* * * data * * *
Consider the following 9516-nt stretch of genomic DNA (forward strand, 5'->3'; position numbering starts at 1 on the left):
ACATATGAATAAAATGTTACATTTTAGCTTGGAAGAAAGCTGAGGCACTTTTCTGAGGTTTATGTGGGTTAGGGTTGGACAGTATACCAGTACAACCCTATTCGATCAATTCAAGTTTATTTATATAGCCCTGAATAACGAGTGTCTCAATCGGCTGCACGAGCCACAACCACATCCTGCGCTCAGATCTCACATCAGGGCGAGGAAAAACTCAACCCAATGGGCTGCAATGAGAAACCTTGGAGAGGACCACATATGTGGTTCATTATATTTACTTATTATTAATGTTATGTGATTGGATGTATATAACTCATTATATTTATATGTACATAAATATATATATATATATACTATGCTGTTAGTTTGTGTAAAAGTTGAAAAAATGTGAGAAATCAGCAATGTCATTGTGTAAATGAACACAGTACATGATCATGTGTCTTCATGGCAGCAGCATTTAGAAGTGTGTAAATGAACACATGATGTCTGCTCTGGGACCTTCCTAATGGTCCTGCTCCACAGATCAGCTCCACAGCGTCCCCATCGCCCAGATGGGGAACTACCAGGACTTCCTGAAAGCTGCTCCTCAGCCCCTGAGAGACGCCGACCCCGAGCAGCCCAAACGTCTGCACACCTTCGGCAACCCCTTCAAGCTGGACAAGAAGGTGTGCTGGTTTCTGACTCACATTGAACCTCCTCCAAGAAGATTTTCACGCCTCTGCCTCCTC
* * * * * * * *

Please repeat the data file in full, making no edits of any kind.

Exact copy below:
Consider the following 9516-nt stretch of genomic DNA (forward strand, 5'->3'; position numbering starts at 1 on the left):
ACATATGAATAAAATGTTACATTTTAGCTTGGAAGAAAGCTGAGGCACTTTTCTGAGGTTTATGTGGGTTAGGGTTGGACAGTATACCAGTACAACCCTATTCGATCAATTCAAGTTTATTTATATAGCCCTGAATAACGAGTGTCTCAATCGGCTGCACGAGCCACAACCACATCCTGCGCTCAGATCTCACATCAGGGCGAGGAAAAACTCAACCCAATGGGCTGCAATGAGAAACCTTGGAGAGGACCACATATGTGGTTCATTATATTTACTTATTATTAATGTTATGTGATTGGATGTATATAACTCATTATATTTATATGTACATAAATATATATATATATATACTATGCTGTTAGTTTGTGTAAAAGTTGAAAAAATGTGAGAAATCAGCAATGTCATTGTGTAAATGAACACAGTACATGATCATGTGTCTTCATGGCAGCAGCATTTAGAAGTGTGTAAATGAACACATGATGTCTGCTCTGGGACCTTCCTAATGGTCCTGCTCCACAGATCAGCTCCACAGCGTCCCCATCGCCCAGATGGGGAACTACCAGGACTTCCTGAAAGCTGCTCCTCAGCCCCTGAGAGACGCCGACCCCGAGCAGCCCAAACGTCTGCACACCTTCGGCAACCCCTTCAAGCTGGACAAGAAGGTGTGCTGGTTTCTGACTCACATTGAACCTCCTCCAAGAAGATTTTCACGCCTCTGCCTCCTC